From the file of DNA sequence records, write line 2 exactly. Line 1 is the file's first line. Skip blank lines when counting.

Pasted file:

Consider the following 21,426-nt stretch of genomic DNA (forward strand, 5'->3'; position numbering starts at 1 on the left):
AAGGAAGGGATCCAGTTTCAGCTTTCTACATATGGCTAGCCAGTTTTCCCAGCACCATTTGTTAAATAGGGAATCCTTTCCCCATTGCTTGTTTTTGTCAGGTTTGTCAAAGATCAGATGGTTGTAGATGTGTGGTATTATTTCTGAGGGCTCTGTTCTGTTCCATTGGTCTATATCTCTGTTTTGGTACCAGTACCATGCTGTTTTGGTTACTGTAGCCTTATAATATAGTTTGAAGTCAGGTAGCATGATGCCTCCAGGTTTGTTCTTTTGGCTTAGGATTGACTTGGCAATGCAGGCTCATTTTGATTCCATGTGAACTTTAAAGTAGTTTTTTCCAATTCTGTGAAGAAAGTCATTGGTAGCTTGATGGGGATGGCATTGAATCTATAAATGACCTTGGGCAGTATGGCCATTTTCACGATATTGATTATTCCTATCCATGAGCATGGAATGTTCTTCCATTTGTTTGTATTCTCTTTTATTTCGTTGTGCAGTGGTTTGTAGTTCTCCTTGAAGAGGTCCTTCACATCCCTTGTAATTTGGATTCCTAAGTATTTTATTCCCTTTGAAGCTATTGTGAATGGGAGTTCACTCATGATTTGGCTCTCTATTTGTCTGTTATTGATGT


AAGGAAGGGATCCAGTTTCAGCTTTCTACATATGGCTAGCCAGTTTTCCCAGCACCATTTGTTAAATAGGGAATCCTTTCCCCATTGCTTGTTTTTGTCAGGTTTGTCAAAGATCAGATGGTTGTAGATGTGTGGTATTATTTCTGAGGGCTCTGTTCTGTTCCATTGGTCTATATCTCTGTTTTGGTACCAGTACCATGCTGTTTTGGTTACTGTAGCCTTATAATATAGTTTGAAGTCAGGTAGCATGATGCCTCCAGGTTTGTTCTTTTGGCTTAGGATTGACTTGGCAATGCAGGCTCATTTTGATTCCATGTGAACTTTAAAGTAGTTTTTTCCAATTCTGTGAAGAAAGTCATTGGTAGCTTGATGGGGATGGCATTGAATCTATAAATGACCTTGGGCAGTATGGCCATTTTCACGATATTGATTATTCCTATCCATGAGCATGGAATGTTCTTCCATTTGTTTGTATTCTCTTTTATTTCGTTGTGCAGTGGTTTGTAGTTCTCCTTGAAGAGGTCCTTCACATCCCTTGTAATTTGGATTCCTAAGTATTTTATTCCCTTTGAAGCTATTGTGAATGGGAGTTCACTCATGATTTGGCTCTCTATTTGTCTGTTATTGATGT